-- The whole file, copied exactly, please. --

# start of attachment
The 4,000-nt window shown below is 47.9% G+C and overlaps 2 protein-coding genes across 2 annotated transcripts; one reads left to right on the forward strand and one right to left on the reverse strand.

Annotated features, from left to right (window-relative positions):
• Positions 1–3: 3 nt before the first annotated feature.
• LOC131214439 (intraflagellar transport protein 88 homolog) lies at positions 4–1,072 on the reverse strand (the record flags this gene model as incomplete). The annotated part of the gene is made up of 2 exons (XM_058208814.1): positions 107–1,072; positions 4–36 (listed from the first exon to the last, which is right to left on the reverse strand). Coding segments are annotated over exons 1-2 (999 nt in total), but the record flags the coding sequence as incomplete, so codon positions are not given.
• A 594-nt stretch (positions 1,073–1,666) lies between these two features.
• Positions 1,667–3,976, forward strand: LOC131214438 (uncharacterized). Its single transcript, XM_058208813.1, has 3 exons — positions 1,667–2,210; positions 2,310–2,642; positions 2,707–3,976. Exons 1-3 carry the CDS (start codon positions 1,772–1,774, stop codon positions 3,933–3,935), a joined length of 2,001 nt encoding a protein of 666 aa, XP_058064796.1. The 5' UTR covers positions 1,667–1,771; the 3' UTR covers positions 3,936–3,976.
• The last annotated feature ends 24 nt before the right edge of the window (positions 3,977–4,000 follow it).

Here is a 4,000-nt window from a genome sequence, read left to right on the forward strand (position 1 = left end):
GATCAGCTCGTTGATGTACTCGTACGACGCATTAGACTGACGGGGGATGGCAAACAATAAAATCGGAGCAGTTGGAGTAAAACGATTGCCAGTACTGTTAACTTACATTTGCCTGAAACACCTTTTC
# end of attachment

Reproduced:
The 4,000-nt window shown below is 47.9% G+C and overlaps 2 protein-coding genes across 2 annotated transcripts; one reads left to right on the forward strand and one right to left on the reverse strand.

Annotated features, from left to right (window-relative positions):
• Positions 1–3: 3 nt before the first annotated feature.
• LOC131214439 (intraflagellar transport protein 88 homolog) lies at positions 4–1,072 on the reverse strand (the record flags this gene model as incomplete). The annotated part of the gene is made up of 2 exons (XM_058208814.1): positions 107–1,072; positions 4–36 (listed from the first exon to the last, which is right to left on the reverse strand). Coding segments are annotated over exons 1-2 (999 nt in total), but the record flags the coding sequence as incomplete, so codon positions are not given.
• A 594-nt stretch (positions 1,073–1,666) lies between these two features.
• Positions 1,667–3,976, forward strand: LOC131214438 (uncharacterized). Its single transcript, XM_058208813.1, has 3 exons — positions 1,667–2,210; positions 2,310–2,642; positions 2,707–3,976. Exons 1-3 carry the CDS (start codon positions 1,772–1,774, stop codon positions 3,933–3,935), a joined length of 2,001 nt encoding a protein of 666 aa, XP_058064796.1. The 5' UTR covers positions 1,667–1,771; the 3' UTR covers positions 3,936–3,976.
• The last annotated feature ends 24 nt before the right edge of the window (positions 3,977–4,000 follow it).

Here is a 4,000-nt window from a genome sequence, read left to right on the forward strand (position 1 = left end):
GATCAGCTCGTTGATGTACTCGTACGACGCATTAGACTGACGGGGGATGGCAAACAATAAAATCGGAGCAGTTGGAGTAAAACGATTGCCAGTACTGTTAACTTACATTTGCCTGAAACACCTTTTC